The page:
Jenna spent about a year working SO HARD to rewrite Love & Gelato several times over to get the novel where it needed to be. At the time she was trying to figure out how to write a novel, she had a 1-year-old baby and had to get creative to find time to write. She would wake up early to get an hour of writing done before anyone else woke up. Eventually, she hired a babysitter to come twice a week for a three-hour period. This pushed her to not wait for inspiration but instead force herself to create new words and work towards her word count goals, whether she felt like it or not.
Love & Gelato becomes a smash success — and leads to more book deals
Jenna completed Love & Gelato, it was published and became a huge hit in the Young Adult Fiction genre. Not only did it make the New York Times Bestseller list, but the novel also went on to be translated and published in 25 different countries. Although Jenna admits she had a lucky break in getting the book published, the positive reviews and reception show the merits of Jenna’s endless hours of hard work over the years to come into her own as a writer. She has published two more novels from that 3-part “Love &” series (Love & Luck, Love & Olives) and has a deal for a fourth book that is in the works.
3 Tips – How to write a novel, even when you’re busy doing other things
Jenna Evans Welch wrote her first novel during one of the busiest and most difficult times in life — as a new mother. Being forced to write when she hardly had the time forced her to develop some good writing habits that benefit her today when she has to sit down to the difficult task of writing a novel.
Here are some specific productivity and encouragement tips on how to write a novel.
Novel-Writing Tip #1: Do it! Get over perfectionism and get to work – Some tips for productivity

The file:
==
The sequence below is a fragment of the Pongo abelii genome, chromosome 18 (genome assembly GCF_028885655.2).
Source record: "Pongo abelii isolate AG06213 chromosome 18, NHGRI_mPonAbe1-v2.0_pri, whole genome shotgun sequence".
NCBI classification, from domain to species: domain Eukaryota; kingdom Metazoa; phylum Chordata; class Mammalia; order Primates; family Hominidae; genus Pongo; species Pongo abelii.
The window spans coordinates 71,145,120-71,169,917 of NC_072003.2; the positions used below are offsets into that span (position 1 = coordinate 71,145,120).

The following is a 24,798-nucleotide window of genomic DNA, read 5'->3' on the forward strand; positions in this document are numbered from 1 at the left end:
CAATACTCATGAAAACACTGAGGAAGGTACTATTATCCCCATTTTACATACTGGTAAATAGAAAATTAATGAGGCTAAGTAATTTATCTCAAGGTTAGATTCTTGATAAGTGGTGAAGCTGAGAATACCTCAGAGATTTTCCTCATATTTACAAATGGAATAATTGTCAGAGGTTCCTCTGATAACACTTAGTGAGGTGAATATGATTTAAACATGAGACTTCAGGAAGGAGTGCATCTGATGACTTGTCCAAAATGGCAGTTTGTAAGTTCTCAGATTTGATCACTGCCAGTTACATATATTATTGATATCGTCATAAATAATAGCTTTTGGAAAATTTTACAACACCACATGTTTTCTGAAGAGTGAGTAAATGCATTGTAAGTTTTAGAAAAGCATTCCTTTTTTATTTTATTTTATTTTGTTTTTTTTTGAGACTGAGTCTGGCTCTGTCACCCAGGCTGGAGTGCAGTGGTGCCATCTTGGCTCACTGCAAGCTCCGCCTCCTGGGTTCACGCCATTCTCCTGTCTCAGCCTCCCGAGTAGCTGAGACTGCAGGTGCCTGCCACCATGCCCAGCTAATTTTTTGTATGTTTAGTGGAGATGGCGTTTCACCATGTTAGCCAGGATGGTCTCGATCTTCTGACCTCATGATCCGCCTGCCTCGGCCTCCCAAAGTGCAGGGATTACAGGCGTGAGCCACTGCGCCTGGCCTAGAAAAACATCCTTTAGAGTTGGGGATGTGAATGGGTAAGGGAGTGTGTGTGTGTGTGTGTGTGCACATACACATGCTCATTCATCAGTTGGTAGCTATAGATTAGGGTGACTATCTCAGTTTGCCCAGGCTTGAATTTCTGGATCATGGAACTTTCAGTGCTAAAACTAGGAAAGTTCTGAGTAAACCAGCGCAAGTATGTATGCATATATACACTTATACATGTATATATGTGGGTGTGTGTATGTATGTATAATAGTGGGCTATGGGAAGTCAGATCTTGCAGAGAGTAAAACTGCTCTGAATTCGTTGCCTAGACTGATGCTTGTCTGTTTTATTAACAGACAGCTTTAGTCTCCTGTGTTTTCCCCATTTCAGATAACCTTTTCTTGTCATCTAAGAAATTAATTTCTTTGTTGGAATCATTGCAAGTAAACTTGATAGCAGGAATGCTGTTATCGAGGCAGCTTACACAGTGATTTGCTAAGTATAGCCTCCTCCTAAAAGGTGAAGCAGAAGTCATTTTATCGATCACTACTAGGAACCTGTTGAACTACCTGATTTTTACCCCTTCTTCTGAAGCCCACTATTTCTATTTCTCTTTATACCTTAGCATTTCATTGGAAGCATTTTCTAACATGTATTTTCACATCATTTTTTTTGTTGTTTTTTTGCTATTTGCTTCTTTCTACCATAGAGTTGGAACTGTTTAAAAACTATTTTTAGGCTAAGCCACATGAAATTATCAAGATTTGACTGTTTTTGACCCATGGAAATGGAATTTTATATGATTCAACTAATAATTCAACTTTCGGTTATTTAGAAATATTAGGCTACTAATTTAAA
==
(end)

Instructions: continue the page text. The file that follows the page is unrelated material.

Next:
Writing a novel isn’t fun or easy — don’t expect it to be fun and write it anyway
Jenna is often approached by people who confide that they, too, have always wanted to write a book or blog, but haven’t started. So as obvious as it seems, the key is just that: to start. Set a word goal, set a timer, and buckle down.
Jenna said, “Just sitting down and doing the work puts you ahead of 95% of the people who say they want to write.”
Although “craft” books and other “how to” writing resources can be helpful, Evans-Welch says, “Nothing will teach you like actually doing the work.”
Welch admits that most of the time, she doesn’t think writing is fun–it’s work! She said that’s true for most of the writers she talks to. Despite that, she’s so much happier when she is writing.
Her advice: “If you feel that call, it is for you. And don’t expect it to be fun.”
Get over the romanticism of writing and get it done
Jenna got over having the perfect writing studio with a big, open window, and books everywhere. She’s never written somewhere like that. Most of her writing has been one in an unideal space, but she didn’t let that stop her from putting words down on a page.
How the Pomodoro Timer Technique can help you write a novel — A Well-Loved Productivity Hack
Jenna and I both subscribe to The Pomodoro Technique for productivity.
How the Pomodoro method works: